Theme 3: Discomfort with the topic

Bolin et al. (2017) found a theme of social workers finding discomfort around the topic of sexuality education. This discomfort can act as a barrier to education for students with disabilities. Discomfort was cited coming from parents, teachers, social workers, and the community which results in fewer teachers teaching the subject or teaching to a limited extent. This discomfort extended to a fear of the reactions from stakeholders, with one social worker citing multiple lawsuits against a school district related to teaching sexuality content.

This discomfort may be emphasized when those who are in a guiding role don’t have the education themselves. Bolin et al. (2017) also cites discomfort from social workers in teaching certain aspects of sexuality. Sweifach and Laporte (2007) reported that social workers are shown to be more comfortable working on emotional and practical issues and less comfortable on physiological issues. This finding was not specific to social workers working with students with disabilities but generalized to social workers working with an unspecified population of students. However, it still suggests that this results in referrals to other individuals both within and outside of the school across population types (Bolin et al., 2017). It is interesting to note that while studying the attitudes towards sexuality education of specialists (e.g., special educators, social workers, nurses, and psychotherapists) working with individuals with disabilities, Parchomiuk (2012) found specialists are more likely to accept the socio-affective aspects of sexuality for people with physical disabilities, and more emphasis is put on the physical aspects for people with intellectual disabilities (Parchomiuk, 2012). For example, a stronger emphasis was placed on physical development and puberty over how to talk to a partner for people with intellectual disabilities. The difference in attitudes towards different populations could result in issues not being attended to for people with certain types of disabilities during the referral process.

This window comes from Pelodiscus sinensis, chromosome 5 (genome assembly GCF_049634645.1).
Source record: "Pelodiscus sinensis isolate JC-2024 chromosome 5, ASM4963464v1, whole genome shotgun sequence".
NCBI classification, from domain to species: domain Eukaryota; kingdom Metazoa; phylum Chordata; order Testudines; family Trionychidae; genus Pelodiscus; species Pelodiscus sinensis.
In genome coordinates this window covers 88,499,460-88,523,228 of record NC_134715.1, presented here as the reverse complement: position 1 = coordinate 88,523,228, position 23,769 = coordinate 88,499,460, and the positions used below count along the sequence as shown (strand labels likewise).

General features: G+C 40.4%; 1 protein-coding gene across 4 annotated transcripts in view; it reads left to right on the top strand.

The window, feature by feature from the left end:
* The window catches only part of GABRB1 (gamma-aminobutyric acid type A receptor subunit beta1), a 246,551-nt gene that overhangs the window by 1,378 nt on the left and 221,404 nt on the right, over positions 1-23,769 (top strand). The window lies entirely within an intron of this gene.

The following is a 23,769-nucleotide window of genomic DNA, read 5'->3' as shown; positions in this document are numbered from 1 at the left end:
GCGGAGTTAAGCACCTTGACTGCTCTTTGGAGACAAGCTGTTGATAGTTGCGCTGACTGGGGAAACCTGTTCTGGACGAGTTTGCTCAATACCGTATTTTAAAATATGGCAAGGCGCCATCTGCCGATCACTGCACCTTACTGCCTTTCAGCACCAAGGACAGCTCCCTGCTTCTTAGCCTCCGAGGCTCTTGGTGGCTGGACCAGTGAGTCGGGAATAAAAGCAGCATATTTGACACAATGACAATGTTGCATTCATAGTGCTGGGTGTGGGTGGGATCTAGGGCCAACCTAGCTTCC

The lack of education for social workers on the subject of sexuality education for students with disabilities may be a source of discomfort with the topic. This type of education, specific for social workers, is not well studied, but it is discussed or alluded to in the research that does exist on the intersection of social workers and sexuality education. Lee, Fenge, & Collins (2018) highlight the discrepancy between the acknowledged importance for social workers to be informed, and the severe lack of resources there are to inform them. Similarly, Areskoug-Josefsson, Rolander, & Bulow (2019) provide insight into the educational experiences of Swedish social work students surrounding sexual health. This study’s instrument does not include questions specifying for the sexuality of students with disabilities, but overall the study found that social work students were not prepared to address issues of sexual health with potential clients. These attitudes of unpreparedness may present as discomfort with the related topics.

An attitude of discomfort can stem from feeling unprepared but may also come from personal beliefs surrounding the topic of sexuality and sexuality for students with disabilities. Research encourages professionals to reflect on those beliefs as they have such a strong influence on the education provided to students (Curtiss 2018).

Theme 4: Unsustainable Referrals vs. Collaboration

One result of discomfort around the topic of sexuality is referring the job of sexuality education to other roles which are perceived as responsible or capable of filling the role of sexuality educator. This can look like social workers referring to nurses for educating on physiological changes (Bolin et al., 2017), social workers referring clients to outside specialists (Rueda, Linton, & Williams, 2014), or others referring to social workers for behavioral assessment or education related to sexuality (Rueda et al., 2017). This is likely related to the role ambiguity surrounding the logistics of sexuality education, and the comfort of the professionals working with students with disabilities.